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Re: I think that relational DBs are dead. See link to my article inside

From: Bob Badour <bbadour_at_pei.sympatico.ca>
Date: Mon, 10 Jul 2006 13:35:44 GMT
Message-ID: <QIssg.8644$pu3.193821@ursa-nb00s0.nbnet.nb.ca>


Josip Almasi wrote:

> Ed Prochak wrote:
>

>>
>> Consider a simple query. let's say the database is for real estate. You
>> have objects for cities and homes. How about counting how many homes
>> colored grey in each city?

>
> But what do you think how RDBMS does the trick?
> It uses hierarchies (indexes) to fetch the data, then performs
> intersection (on indexes if possible), then count.
> OODB should do the same or alike.
> If query language is what bothers you, imagine some OO SQL... i.e. HQL;)
> Yeah really, check HQL:
> http://www.hibernate.org/hib_docs/v3/reference/en/html/queryhql.html
>
>> But Dmitry is claiming network Model. At least he hasn't objected to my
>> calling his DB that and he has used the term himself.

>
> Sure, these are my notes based on my OR mapping experience. I believe we
> get much alike stiuation in... well, ON mapping:)
> One can view such a network as separate trees: inheritance tree, member
> tree, package tree... these trees do overlap and form a network;
> however, pathfinding isn't general directed graph, it's tree.
>
>> but I note you build upon a RDBMS. leading me to think you agree that
>> the premise of this thread is false, even in the long term.

>
> Well then, let me elaborate:)
> RDBMS are good for OLTP, as they maintain referential integrity etc.
> But normalization screws reporting.
> So we got data warehousing DBMS that have nothing to do with relational
> model, don't have transactions, don't bother with integrity etc etc, all
> to get reporting better.
> (BTW your real estate example in hypercubes goes like this:
> pronounce city one dimension and color second dimension and run count.)
>
> As for the purpose of application state persistence, they both suck, and
> OODB will rock.

Le plus ca change... I heard idiots making identical claims in 1991. At the time, the statements exposed profound ignorance, and they still do.

> For OO apps that is. Most apps in OO languages are built on top of ER
> model, cuz kids learn that in school:)
>
> Now, I cannot honestly say that RDBMS are dead, as long as two of the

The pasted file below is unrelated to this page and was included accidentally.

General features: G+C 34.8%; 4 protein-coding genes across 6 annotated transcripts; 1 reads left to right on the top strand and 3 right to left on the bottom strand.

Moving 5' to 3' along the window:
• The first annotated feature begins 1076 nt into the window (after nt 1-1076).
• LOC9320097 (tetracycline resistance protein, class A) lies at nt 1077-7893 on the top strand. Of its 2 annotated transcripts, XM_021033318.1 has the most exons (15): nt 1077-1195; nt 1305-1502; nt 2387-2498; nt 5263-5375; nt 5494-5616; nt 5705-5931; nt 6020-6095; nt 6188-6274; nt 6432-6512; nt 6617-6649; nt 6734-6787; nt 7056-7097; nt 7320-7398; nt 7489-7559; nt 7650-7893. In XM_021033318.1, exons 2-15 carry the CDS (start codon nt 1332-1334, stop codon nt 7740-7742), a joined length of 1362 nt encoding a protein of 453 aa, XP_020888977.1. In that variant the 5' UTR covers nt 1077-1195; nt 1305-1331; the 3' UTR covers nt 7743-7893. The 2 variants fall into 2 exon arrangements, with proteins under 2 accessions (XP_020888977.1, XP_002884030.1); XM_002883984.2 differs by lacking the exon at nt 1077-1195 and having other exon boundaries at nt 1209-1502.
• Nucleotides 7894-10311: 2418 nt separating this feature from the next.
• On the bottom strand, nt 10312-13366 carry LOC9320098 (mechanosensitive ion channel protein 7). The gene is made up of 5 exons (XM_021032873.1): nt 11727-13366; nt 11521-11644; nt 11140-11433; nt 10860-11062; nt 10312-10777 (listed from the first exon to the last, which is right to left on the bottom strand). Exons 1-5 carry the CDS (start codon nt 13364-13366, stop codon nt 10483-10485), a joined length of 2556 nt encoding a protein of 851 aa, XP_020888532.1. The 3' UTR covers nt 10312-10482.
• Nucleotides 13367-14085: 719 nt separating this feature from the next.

> richest men on earth make their money from them, and push their money
> into them.

But one can honestly say that OODBMS are dead. I said as much more than 10 years ago, and I have seen no evidence that anything has changed in spite of an intervening standards effort, the tireless efforts of scores of self-aggrandizing ignorants etc.

It's not much of a technical reason as you see;) But one
> can't make OODB that would work in clusters without some serious $$$.
> So for the time being, RDBMS will remain along.

I can only conclude you lack intelligence, education or both. The reason RDBMS will remain for a long time is exactly the reason why OODBMS is going nowhere: the foundations upon which each is built. One is founded on modern mathematics and the other is founded on nothing much in particular.

> WRT technical reasons... OK I'll give you an example.
> I do use RDBMS for storage but the way I use it I could use dBase too.

Why do you do that? Are you braindead or something?

> I don't need referential integrity or cascades, since OO model takes
> care of it.

Yeah, sure. Right.

> As for transactions logs, checkpoints, rollback, rollforward, isolation
> levels and other RDBMS buzzwords, it took me 5 hours to write these in
> 125 lines of code:
> http://vrspace.cvs.sourceforge.net/vrspace/vrspace/src/main/org/vrspace/server/Transaction.java?revision=1.2&view=markup

[rolls eyes]

> This isn't production code, in fact I've never even tried it, as I never
> needed it.

I see. You won't need it until you need it. And then what?

> But my point is it gets much more simpler with OOP.

Correction: Your ignorant assertion is it gets much more simpler with OOP. Any informed and reasonably intelligent person will think you are a nut just for saying it.

> And it's not about object model vs relational model; it's _event_
> model(s) that we get with OO languages that make things easier.

Is it? And what is the foundation of these event models you imagine? How do they differ from triggered procedures? Received on Mon Jul 10 2006 - 08:35:44 CDT

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